Filipino Kali seminar was held in Cleveland, Ohio hosted by Guro Tony Marcial at Karate Institute.
Jaden and I took off Friday and went to Cleveland to teach the Fillipino Kali Art Seminar at Karate Institute owned by Grandmaster Eugen Madry. Guro Tony Marcial teaches at GM Madry studio since this summer.
It was really great to see Guro Tony and his students again and other instructors who I last saw since June of this year. Great to meet Guro Tim Luckas (from Erie, Pennsylvania) who has also interest in learning the Filipino Kali art from me. Scott DaDante was there too who also operates his own martial arts studio in Cleveland area. It was great to see Scott again.
I had a surprise visit from Anthony Davies who is also a martial artist and a practitioner of the legendary Angel Cabales System – Serrada Eskrima. He and his wife hosted the Filipino Kali seminar in 1979 event for Guro Dan and Guro Richard Bustillo in Cleveland. I have never met both Guro Dan and Guro Bustillo until I specifically went there to do a demo along with Erwin Ballarta. I humbly ask permission to Manong Dan to see if Erwin and I can do a demo. It was so humbling of both Guro Dan and Guro Bustillo to allow us do a demo of our Filipino Kali art in front of their seminar attendees. These are great memories that Anthony Davies shared way back then. I have almost forgotten about that. As my wife says to me, “you are losing it”. Having Guro Tony Marcial host the event this past weekend, we would not have cross paths with Anthony Davies again. Another milestone of memories curved into our lives on our travel to Cleveland.
The seminar covered various aspects of the Filipino kali arts. I covered the empty hand at first against an attacker putting the attacker in complete control into takedowns then proceeded into the fast and furious single stick emphasizing the unarmed hand to be aggressive and active toward their partner. The knife vs knife was covered then into the lockhand flow. The lockhand flow is also translated from one of the dance movements into real application. There are many series of lockhand flow and some are very simple and some are very complicated from the traditional “Sayaw” (dance) of the Filipino folk dances.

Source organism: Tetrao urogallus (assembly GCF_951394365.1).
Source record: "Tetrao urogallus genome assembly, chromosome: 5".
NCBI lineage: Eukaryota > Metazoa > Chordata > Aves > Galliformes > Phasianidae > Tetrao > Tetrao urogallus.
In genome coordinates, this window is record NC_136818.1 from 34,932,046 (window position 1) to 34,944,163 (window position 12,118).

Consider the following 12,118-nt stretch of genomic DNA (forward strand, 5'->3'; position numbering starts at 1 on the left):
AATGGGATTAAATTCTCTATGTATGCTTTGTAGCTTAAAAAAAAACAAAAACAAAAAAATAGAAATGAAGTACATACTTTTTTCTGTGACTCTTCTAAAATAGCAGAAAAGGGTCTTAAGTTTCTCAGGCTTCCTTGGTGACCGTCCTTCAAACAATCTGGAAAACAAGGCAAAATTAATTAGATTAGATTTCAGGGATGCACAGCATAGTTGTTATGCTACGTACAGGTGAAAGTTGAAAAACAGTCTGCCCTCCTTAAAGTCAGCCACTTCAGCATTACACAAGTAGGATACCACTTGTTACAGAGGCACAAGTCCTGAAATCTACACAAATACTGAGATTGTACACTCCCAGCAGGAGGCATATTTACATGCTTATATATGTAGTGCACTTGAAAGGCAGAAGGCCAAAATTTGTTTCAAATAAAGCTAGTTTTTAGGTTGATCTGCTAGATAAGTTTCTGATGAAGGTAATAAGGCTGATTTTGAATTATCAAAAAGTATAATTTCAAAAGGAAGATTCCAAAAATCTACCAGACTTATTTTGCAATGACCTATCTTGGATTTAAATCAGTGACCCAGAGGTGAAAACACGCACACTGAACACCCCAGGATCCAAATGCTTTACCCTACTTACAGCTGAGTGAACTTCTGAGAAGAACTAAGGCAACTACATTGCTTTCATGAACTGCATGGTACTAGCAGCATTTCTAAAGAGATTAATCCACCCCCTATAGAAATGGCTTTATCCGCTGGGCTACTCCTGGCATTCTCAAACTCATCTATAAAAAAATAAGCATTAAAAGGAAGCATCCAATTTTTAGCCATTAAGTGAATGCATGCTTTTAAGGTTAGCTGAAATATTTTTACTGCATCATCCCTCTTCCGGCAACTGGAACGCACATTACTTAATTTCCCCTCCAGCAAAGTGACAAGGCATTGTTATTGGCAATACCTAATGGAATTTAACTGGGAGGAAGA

When Spain occupied the Philippines, the practice of Filipino kali martial arts were outlawed. Anyone caught practicing back then, the practitioner’s head is cut off or killed. So the Filipinos preserved their martial arts into their dance, into their folk dances. This is one of many ways the Filipinos preserved the art other than teaching to their own family members in the very late night. I was very fortunate to learn some from my brother and my Grandfather Lorenzo Robles and also from my uncle George Robles whom I had lived with when I first arrived in the USA in Salinas, California. There in Salinas, California working in the lettuce field among older men, I saw many eskrimadors practiced their Filipino Kali art in between lunch break and some time during a short break. The exposure of the Kali arts was so refreshing and motivating with both curiosity and excitement and with great inspiration.